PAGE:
On the other side of the Atlantic, the vrAse was recently revealed by a development team based in Scotland. Much like the 360specs, users simply have to launch a stereoscopic 3D image or app on their smartphone and then position it inside the front of the case, though this VR headset requires the device to be slipped in from the side instead of the top.
The main bulk of the headset is made from lightweight plastic to ensure wearing comfort, and strategic vents allow for some air flow to keep the screen from fogging without allowing any outside light in. Both lenses and the case can also be adjusted to provide a clearer picture across various smartphones and users, and the developers claim the vrAse can be used for hours without causing any eye strain.
Rather than providing differently-sized models, the vrAse employs a modular design, so new cases and lenses can be swapped in when needed. According to the designers, the vrAse has been optimized for the top six best-selling smartphones from last year (the iPhone 5, HTC One, Xperia Z, Galaxy S3, Galaxy S4, and Galaxy Note 2), but they are also offering an alternate case that will fit any smart device with a screen size of 3.5 - 6.3 inches. For the best picture however, they recommend a gadget with a screen size between 5 and 6 inches.
Aside from viewing movies, pictures, and apps, the vrAse team has already stated they have high hopes the goggles will become a useful tool for augmented reality programs by using a connected device's camera. They've even gone so far as to recommend it as a hands-free method for filming POV video.
The vrAse designers are also running a Kickstarter campaign right now to begin mass manufacturing their device, but with a goal of £55,000 (about $86,000). Anyone who contributes £58 ($90) or more can sign up to receive some of the first headsets produced, which the design team also plans to ship in February of 2014. Backers can choose between two different versions of the vrAse: the smooth, white Origin model or the angular, black Mist model.
Dueling VR goggles
Strange as it sounds, it looks like there's already some stiff competition in the “VR headsets for smartphones” market. In general, the vrAse appears to sport a much sleeker design, while the 360specs seems to accommodate a wider variety of smartphones and tablets. Either one however could be a more affordable VR option than pre-ordering a $300 Oculus Rift developer kit, depending on how clear an image the inserted smart device can provide.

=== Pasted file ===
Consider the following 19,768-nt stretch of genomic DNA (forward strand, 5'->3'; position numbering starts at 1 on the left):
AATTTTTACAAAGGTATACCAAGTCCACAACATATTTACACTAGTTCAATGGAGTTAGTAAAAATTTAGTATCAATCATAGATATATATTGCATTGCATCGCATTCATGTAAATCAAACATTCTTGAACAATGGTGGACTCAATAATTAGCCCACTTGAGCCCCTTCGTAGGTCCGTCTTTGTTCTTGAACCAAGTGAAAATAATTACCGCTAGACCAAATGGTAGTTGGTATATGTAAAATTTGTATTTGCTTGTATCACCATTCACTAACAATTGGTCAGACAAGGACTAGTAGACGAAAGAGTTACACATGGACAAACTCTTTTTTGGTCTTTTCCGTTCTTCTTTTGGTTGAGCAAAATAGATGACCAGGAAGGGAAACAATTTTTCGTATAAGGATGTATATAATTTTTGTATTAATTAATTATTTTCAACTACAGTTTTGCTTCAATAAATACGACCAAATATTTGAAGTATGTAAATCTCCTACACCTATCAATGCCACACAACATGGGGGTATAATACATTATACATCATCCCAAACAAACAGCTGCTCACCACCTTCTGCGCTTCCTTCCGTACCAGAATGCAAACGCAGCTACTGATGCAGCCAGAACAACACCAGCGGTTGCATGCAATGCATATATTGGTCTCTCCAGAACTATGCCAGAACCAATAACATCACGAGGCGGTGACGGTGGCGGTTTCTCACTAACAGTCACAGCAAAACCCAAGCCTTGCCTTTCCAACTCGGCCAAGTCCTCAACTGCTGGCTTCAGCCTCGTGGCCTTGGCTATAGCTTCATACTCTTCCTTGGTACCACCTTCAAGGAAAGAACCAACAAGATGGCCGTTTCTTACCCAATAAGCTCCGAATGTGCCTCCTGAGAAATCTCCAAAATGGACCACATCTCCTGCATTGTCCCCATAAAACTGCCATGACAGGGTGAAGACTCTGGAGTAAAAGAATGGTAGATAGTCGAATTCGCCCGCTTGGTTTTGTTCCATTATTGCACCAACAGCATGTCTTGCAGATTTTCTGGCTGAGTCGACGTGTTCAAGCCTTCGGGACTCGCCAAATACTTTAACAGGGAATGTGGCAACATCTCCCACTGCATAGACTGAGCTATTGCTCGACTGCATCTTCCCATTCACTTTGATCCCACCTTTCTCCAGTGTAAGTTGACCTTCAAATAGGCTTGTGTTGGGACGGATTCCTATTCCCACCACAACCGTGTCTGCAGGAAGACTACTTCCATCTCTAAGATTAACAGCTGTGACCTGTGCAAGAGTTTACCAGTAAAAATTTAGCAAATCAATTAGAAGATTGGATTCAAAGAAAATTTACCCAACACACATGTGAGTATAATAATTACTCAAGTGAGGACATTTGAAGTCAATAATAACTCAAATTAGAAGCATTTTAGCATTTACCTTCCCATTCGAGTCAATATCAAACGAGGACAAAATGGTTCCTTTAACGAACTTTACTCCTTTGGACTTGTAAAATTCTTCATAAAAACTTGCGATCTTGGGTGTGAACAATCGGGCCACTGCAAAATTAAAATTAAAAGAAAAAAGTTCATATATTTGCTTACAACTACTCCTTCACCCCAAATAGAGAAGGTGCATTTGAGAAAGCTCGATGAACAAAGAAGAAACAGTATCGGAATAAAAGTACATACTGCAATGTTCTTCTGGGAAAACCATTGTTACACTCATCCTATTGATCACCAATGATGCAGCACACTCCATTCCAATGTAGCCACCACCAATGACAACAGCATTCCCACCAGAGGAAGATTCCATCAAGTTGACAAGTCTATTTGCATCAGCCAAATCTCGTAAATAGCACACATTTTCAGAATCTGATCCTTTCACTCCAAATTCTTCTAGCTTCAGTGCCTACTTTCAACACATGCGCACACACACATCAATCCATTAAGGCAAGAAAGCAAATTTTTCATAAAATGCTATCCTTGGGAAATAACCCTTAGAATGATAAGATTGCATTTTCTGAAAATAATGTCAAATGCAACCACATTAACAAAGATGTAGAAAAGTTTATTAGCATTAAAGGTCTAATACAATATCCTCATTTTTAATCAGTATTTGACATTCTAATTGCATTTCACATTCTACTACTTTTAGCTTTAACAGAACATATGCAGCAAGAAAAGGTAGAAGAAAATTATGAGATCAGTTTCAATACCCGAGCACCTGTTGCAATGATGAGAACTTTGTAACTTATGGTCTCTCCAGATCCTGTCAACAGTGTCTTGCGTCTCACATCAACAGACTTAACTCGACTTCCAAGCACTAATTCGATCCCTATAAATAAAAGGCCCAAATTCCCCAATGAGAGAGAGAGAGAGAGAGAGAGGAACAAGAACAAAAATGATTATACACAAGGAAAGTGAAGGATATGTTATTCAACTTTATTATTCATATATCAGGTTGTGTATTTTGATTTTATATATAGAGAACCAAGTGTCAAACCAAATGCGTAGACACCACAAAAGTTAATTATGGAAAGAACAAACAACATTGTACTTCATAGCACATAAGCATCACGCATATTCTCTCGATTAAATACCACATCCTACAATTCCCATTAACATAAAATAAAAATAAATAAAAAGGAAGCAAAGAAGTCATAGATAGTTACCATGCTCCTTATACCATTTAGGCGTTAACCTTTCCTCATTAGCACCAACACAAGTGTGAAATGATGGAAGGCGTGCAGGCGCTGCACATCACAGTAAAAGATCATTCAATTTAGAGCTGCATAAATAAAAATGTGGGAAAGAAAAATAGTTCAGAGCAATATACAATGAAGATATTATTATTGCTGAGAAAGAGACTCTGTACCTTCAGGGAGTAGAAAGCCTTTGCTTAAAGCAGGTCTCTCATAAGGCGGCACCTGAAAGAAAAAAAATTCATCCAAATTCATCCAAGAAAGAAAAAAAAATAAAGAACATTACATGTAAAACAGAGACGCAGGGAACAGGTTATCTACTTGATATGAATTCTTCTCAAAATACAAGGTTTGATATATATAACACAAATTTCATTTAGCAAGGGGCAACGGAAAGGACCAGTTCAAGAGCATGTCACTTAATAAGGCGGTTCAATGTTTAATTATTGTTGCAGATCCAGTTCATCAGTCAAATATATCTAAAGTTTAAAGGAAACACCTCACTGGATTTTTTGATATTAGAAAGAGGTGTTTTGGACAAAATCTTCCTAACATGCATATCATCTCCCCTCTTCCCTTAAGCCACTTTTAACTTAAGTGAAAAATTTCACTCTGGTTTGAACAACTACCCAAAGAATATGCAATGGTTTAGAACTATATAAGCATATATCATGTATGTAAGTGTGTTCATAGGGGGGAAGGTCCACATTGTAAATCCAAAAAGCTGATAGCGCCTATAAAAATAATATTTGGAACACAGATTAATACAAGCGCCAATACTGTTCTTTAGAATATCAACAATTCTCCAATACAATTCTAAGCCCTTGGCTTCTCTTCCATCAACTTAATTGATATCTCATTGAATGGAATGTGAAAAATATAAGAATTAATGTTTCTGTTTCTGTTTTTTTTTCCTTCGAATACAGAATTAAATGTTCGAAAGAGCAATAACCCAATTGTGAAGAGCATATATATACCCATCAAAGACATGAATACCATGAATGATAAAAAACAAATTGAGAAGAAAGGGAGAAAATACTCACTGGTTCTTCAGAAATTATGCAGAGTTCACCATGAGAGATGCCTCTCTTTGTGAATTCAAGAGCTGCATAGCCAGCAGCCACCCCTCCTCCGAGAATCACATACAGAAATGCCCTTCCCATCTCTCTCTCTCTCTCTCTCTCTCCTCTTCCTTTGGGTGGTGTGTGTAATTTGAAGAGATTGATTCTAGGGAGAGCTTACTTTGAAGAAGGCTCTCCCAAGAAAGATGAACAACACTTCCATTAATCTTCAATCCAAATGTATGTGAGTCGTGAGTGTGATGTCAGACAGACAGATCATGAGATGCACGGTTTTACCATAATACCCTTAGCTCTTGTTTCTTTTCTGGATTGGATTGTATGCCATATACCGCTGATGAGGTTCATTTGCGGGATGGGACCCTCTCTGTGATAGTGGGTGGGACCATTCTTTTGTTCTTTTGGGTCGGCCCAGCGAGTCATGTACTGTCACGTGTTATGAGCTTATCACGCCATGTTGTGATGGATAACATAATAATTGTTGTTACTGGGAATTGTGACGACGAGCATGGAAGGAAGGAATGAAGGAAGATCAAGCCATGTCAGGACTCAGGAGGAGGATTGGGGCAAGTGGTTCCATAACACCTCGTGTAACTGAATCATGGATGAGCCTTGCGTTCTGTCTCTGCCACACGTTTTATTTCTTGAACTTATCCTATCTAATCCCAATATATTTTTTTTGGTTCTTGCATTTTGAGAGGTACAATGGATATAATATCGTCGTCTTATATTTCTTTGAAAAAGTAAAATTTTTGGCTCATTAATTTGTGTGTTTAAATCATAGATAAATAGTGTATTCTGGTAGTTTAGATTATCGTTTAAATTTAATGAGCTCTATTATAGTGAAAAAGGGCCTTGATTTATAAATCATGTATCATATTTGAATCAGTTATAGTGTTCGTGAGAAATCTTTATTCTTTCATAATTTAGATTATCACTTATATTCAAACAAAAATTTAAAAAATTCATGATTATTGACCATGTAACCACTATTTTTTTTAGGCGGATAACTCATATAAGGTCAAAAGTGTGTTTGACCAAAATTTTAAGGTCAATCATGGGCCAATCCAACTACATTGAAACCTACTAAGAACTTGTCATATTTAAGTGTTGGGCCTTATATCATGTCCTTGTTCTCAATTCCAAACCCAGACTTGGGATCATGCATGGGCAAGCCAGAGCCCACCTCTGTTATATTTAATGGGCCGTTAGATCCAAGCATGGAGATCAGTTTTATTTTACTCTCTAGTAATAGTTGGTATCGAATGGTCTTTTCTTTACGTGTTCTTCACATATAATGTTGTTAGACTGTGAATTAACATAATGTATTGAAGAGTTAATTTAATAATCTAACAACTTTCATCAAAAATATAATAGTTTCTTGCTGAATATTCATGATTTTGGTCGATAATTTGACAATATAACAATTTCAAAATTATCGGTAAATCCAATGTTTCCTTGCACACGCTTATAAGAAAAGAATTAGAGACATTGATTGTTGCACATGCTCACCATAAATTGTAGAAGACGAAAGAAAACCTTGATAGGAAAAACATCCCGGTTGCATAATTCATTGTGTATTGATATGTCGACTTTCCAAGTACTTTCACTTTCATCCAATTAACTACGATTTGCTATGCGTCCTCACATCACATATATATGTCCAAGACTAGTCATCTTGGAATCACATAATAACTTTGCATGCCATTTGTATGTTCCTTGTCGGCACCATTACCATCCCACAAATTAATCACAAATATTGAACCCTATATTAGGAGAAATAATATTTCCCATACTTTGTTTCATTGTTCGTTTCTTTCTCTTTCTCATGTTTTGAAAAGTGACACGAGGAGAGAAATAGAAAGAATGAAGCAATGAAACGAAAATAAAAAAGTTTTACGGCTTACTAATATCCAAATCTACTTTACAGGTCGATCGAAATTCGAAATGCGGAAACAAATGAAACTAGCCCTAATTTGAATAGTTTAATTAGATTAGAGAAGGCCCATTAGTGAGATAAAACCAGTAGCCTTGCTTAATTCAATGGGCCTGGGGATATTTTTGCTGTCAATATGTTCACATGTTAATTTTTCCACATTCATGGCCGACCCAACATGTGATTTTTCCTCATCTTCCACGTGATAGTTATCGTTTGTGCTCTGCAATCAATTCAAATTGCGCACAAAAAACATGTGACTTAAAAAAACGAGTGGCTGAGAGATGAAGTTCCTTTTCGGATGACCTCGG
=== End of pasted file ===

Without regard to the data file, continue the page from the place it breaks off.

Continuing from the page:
Both design teams plan to offer SDKs for any interested developers, though there's quite a bit of stereoscopic 3D content available online already. Plus, as both design teams have pointed out, users can stream plenty of games and movies from their computers to their mobile devices as well or just watch 2D content as if it were on an extra large screen. The two teams behind these separate products also envision VR headsets being used for more basic functions like reading e-books, checking emails, or going over spreadsheets, but that sounds a bit less practical.
There may be quite a few advantages to using a smartphone over the built-in screen of the Oculus Rift, such as greater portability and being able to upgrade the screen size and resolution by swapping in a newer smart device. On the other hand, not having a dedicated screen means all the image adjustments are left up to the user, which could have less than desirable results. We'll just have to see how the final product matches up with the developers' claims.
For now, check out the two videos below to see some of the different uses for the vrAse and 360specs.